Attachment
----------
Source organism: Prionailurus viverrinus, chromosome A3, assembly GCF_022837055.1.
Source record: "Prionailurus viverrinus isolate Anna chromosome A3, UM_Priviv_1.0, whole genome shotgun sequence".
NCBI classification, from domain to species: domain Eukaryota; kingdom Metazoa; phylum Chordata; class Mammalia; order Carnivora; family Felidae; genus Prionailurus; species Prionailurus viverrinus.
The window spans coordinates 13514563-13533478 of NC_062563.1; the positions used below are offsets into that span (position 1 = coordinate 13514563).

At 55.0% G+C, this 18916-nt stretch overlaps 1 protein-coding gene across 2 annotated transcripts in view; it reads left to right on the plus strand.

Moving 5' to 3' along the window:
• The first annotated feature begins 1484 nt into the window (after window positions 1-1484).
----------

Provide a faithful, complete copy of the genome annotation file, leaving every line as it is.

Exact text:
Source organism: Prionailurus viverrinus, chromosome A3, assembly GCF_022837055.1.
Source record: "Prionailurus viverrinus isolate Anna chromosome A3, UM_Priviv_1.0, whole genome shotgun sequence".
NCBI classification, from domain to species: domain Eukaryota; kingdom Metazoa; phylum Chordata; class Mammalia; order Carnivora; family Felidae; genus Prionailurus; species Prionailurus viverrinus.
The window spans coordinates 13514563-13533478 of NC_062563.1; the positions used below are offsets into that span (position 1 = coordinate 13514563).

At 55.0% G+C, this 18916-nt stretch overlaps 1 protein-coding gene across 2 annotated transcripts in view; it reads left to right on the plus strand.

Moving 5' to 3' along the window:
• The first annotated feature begins 1484 nt into the window (after window positions 1-1484).